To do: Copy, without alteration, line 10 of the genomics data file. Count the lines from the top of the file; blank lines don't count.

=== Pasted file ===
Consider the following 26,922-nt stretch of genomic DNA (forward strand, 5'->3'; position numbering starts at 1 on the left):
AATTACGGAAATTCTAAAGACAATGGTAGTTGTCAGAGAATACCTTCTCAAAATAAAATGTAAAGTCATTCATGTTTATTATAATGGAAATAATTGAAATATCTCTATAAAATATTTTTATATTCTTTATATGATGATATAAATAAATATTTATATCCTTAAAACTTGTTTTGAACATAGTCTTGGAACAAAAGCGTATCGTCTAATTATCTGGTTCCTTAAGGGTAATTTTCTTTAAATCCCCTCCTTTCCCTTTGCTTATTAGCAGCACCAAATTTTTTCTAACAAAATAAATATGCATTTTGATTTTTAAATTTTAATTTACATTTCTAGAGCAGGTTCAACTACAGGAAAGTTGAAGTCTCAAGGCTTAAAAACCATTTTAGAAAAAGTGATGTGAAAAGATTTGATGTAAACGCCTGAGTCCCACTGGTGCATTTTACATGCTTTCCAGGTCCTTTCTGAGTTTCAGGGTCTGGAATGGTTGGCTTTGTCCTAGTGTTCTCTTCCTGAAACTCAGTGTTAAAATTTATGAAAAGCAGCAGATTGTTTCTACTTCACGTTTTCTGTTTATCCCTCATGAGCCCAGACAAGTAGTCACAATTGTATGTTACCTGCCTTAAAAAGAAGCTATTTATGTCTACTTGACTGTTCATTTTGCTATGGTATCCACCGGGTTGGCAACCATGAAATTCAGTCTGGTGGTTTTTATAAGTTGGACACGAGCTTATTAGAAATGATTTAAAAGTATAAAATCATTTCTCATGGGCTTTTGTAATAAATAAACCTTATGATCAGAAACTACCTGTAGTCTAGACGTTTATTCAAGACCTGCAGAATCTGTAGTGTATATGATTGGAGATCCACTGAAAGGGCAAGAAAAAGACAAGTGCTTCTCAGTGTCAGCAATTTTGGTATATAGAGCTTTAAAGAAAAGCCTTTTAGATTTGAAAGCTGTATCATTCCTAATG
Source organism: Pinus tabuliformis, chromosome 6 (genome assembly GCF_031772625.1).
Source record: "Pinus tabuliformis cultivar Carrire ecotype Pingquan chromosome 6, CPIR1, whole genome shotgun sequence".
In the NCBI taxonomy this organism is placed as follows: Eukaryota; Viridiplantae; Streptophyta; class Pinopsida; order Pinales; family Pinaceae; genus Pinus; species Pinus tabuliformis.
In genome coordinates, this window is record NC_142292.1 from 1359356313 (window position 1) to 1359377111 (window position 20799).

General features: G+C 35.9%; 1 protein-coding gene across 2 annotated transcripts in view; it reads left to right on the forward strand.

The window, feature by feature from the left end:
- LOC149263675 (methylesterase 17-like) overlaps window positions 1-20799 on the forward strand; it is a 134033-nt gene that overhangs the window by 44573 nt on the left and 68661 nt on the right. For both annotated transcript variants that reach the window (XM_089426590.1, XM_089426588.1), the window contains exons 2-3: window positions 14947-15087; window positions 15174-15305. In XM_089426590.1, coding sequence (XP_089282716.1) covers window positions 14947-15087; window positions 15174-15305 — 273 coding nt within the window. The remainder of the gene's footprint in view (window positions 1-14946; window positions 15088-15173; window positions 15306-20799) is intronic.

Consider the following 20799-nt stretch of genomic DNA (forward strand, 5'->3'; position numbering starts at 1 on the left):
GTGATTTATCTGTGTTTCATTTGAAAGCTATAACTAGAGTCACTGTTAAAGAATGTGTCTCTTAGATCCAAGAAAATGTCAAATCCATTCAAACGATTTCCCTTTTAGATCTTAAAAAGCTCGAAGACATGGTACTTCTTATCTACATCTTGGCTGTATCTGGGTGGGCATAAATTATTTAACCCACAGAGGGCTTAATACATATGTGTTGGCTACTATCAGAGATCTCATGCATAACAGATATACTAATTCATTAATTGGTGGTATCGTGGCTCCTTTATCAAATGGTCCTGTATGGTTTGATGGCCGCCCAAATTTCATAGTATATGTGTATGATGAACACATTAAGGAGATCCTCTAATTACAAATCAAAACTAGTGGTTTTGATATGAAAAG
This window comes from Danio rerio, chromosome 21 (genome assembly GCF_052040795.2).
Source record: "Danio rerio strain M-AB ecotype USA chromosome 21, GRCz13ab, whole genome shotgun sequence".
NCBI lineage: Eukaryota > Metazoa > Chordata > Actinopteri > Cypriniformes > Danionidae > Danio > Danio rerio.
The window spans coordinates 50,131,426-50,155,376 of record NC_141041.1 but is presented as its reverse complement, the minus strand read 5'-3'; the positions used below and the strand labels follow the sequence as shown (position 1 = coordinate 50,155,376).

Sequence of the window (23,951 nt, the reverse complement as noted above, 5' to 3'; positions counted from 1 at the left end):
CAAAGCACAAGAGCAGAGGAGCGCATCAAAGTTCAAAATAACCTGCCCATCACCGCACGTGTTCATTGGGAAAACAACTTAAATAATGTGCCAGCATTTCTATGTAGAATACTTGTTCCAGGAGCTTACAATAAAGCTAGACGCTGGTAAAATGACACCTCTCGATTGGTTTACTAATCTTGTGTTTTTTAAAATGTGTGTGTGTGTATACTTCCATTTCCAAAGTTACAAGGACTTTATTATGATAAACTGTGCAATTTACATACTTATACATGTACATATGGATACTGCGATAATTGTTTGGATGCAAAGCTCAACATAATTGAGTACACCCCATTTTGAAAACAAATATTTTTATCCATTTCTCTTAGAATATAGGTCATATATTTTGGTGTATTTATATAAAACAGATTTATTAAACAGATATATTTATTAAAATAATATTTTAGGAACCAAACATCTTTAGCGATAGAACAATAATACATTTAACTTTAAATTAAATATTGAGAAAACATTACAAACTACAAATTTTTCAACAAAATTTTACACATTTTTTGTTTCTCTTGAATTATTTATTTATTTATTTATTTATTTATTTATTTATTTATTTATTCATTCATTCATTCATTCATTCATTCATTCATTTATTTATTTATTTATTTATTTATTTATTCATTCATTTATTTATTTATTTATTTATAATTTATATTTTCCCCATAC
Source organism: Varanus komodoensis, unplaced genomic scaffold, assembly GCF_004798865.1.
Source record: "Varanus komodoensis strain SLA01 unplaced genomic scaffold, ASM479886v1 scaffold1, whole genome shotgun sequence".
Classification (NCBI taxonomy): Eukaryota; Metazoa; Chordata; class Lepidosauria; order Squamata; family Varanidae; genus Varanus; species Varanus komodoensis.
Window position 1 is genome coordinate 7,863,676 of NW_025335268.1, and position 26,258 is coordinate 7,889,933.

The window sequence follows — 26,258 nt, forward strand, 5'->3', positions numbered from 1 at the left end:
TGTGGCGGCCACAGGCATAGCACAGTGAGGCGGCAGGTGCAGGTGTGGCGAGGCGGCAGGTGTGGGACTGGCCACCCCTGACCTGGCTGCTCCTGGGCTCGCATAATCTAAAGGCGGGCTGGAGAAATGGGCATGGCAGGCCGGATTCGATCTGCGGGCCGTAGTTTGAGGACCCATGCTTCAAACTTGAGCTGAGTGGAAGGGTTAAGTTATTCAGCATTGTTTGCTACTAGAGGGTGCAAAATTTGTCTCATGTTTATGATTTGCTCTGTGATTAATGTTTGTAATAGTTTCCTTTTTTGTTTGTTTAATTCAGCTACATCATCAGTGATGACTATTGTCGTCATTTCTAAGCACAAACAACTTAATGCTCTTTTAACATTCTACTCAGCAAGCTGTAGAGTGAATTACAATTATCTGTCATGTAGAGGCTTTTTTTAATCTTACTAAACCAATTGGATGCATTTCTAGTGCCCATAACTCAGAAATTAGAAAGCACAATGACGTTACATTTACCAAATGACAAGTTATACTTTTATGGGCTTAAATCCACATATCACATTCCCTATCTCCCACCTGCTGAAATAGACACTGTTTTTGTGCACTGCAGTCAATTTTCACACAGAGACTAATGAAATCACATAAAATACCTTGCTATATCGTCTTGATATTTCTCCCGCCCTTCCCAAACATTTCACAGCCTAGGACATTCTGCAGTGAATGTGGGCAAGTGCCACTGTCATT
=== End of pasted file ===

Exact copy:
Consider the following 20799-nt stretch of genomic DNA (forward strand, 5'->3'; position numbering starts at 1 on the left):